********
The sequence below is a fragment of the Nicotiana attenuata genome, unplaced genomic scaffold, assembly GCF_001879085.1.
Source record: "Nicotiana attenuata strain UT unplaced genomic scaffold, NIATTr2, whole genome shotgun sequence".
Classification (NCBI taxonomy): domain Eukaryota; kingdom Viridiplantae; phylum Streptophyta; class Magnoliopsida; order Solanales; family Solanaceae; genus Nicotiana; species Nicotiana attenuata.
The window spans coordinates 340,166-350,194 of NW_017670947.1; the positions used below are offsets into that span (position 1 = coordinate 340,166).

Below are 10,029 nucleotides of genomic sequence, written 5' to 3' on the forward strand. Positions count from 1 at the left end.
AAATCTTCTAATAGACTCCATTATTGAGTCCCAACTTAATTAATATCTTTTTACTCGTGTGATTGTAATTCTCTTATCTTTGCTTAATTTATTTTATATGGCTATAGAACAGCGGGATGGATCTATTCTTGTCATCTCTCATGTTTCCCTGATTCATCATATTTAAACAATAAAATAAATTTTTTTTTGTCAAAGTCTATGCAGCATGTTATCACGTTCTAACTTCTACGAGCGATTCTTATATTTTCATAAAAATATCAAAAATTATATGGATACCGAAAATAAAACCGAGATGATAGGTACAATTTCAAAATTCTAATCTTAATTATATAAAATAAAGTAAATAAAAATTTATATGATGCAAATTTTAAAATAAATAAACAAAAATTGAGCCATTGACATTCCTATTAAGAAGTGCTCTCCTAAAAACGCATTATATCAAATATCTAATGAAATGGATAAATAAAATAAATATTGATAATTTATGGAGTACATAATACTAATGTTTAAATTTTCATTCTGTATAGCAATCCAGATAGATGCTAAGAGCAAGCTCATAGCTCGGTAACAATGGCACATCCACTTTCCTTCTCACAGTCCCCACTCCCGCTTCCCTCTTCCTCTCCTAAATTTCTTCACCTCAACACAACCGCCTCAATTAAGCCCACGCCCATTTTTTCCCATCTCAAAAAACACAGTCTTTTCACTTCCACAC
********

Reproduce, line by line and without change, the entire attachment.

The sequence below is a fragment of the Nicotiana attenuata genome, unplaced genomic scaffold, assembly GCF_001879085.1.
Source record: "Nicotiana attenuata strain UT unplaced genomic scaffold, NIATTr2, whole genome shotgun sequence".
Classification (NCBI taxonomy): domain Eukaryota; kingdom Viridiplantae; phylum Streptophyta; class Magnoliopsida; order Solanales; family Solanaceae; genus Nicotiana; species Nicotiana attenuata.
The window spans coordinates 340,166-350,194 of NW_017670947.1; the positions used below are offsets into that span (position 1 = coordinate 340,166).

Below are 10,029 nucleotides of genomic sequence, written 5' to 3' on the forward strand. Positions count from 1 at the left end.
AAATCTTCTAATAGACTCCATTATTGAGTCCCAACTTAATTAATATCTTTTTACTCGTGTGATTGTAATTCTCTTATCTTTGCTTAATTTATTTTATATGGCTATAGAACAGCGGGATGGATCTATTCTTGTCATCTCTCATGTTTCCCTGATTCATCATATTTAAACAATAAAATAAATTTTTTTTTGTCAAAGTCTATGCAGCATGTTATCACGTTCTAACTTCTACGAGCGATTCTTATATTTTCATAAAAATATCAAAAATTATATGGATACCGAAAATAAAACCGAGATGATAGGTACAATTTCAAAATTCTAATCTTAATTATATAAAATAAAGTAAATAAAAATTTATATGATGCAAATTTTAAAATAAATAAACAAAAATTGAGCCATTGACATTCCTATTAAGAAGTGCTCTCCTAAAAACGCATTATATCAAATATCTAATGAAATGGATAAATAAAATAAATATTGATAATTTATGGAGTACATAATACTAATGTTTAAATTTTCATTCTGTATAGCAATCCAGATAGATGCTAAGAGCAAGCTCATAGCTCGGTAACAATGGCACATCCACTTTCCTTCTCACAGTCCCCACTCCCGCTTCCCTCTTCCTCTCCTAAATTTCTTCACCTCAACACAACCGCCTCAATTAAGCCCACGCCCATTTTTTCCCATCTCAAAAAACACAGTCTTTTCACTTCCACAC